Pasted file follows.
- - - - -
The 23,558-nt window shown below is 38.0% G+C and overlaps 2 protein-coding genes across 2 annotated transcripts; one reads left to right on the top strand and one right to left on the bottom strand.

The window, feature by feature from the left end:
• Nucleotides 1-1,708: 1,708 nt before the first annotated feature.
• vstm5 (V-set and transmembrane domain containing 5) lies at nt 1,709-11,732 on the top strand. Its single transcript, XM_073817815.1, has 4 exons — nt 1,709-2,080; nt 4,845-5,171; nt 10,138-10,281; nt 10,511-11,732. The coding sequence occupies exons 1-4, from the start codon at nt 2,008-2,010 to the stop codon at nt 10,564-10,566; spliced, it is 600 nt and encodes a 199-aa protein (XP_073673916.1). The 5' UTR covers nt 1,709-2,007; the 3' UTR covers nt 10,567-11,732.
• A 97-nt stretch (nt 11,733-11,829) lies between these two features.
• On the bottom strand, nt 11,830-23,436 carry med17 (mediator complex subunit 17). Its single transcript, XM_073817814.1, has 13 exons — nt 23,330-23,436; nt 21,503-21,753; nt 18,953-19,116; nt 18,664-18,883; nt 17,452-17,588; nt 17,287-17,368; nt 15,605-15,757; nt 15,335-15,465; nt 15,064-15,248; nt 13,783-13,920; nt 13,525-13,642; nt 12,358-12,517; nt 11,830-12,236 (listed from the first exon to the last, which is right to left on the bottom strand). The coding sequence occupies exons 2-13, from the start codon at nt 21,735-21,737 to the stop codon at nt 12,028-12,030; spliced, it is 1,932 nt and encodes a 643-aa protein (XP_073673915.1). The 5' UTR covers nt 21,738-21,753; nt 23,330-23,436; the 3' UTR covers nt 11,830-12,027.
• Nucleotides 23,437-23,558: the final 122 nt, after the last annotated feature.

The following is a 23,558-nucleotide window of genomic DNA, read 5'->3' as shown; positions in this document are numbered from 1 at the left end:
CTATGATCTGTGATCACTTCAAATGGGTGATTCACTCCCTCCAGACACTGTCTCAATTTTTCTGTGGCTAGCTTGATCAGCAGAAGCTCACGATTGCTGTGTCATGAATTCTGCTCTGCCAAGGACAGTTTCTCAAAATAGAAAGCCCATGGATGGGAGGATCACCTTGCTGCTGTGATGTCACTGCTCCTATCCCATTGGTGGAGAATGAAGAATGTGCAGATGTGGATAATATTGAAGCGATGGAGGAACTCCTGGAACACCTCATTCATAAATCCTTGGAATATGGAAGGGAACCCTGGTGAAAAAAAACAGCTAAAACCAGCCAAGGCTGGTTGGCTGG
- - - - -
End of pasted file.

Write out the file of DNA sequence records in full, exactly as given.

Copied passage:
The 23,558-nt window shown below is 38.0% G+C and overlaps 2 protein-coding genes across 2 annotated transcripts; one reads left to right on the top strand and one right to left on the bottom strand.

The window, feature by feature from the left end:
• Nucleotides 1-1,708: 1,708 nt before the first annotated feature.
• vstm5 (V-set and transmembrane domain containing 5) lies at nt 1,709-11,732 on the top strand. Its single transcript, XM_073817815.1, has 4 exons — nt 1,709-2,080; nt 4,845-5,171; nt 10,138-10,281; nt 10,511-11,732. The coding sequence occupies exons 1-4, from the start codon at nt 2,008-2,010 to the stop codon at nt 10,564-10,566; spliced, it is 600 nt and encodes a 199-aa protein (XP_073673916.1). The 5' UTR covers nt 1,709-2,007; the 3' UTR covers nt 10,567-11,732.
• A 97-nt stretch (nt 11,733-11,829) lies between these two features.
• On the bottom strand, nt 11,830-23,436 carry med17 (mediator complex subunit 17). Its single transcript, XM_073817814.1, has 13 exons — nt 23,330-23,436; nt 21,503-21,753; nt 18,953-19,116; nt 18,664-18,883; nt 17,452-17,588; nt 17,287-17,368; nt 15,605-15,757; nt 15,335-15,465; nt 15,064-15,248; nt 13,783-13,920; nt 13,525-13,642; nt 12,358-12,517; nt 11,830-12,236 (listed from the first exon to the last, which is right to left on the bottom strand). The coding sequence occupies exons 2-13, from the start codon at nt 21,735-21,737 to the stop codon at nt 12,028-12,030; spliced, it is 1,932 nt and encodes a 643-aa protein (XP_073673915.1). The 5' UTR covers nt 21,738-21,753; nt 23,330-23,436; the 3' UTR covers nt 11,830-12,027.
• Nucleotides 23,437-23,558: the final 122 nt, after the last annotated feature.

The following is a 23,558-nucleotide window of genomic DNA, read 5'->3' as shown; positions in this document are numbered from 1 at the left end:
CTATGATCTGTGATCACTTCAAATGGGTGATTCACTCCCTCCAGACACTGTCTCAATTTTTCTGTGGCTAGCTTGATCAGCAGAAGCTCACGATTGCTGTGTCATGAATTCTGCTCTGCCAAGGACAGTTTCTCAAAATAGAAAGCCCATGGATGGGAGGATCACCTTGCTGCTGTGATGTCACTGCTCCTATCCCATTGGTGGAGAATGAAGAATGTGCAGATGTGGATAATATTGAAGCGATGGAGGAACTCCTGGAACACCTCATTCATAAATCCTTGGAATATGGAAGGGAACCCTGGTGAAAAAAAACAGCTAAAACCAGCCAAGGCTGGTTGGCTGG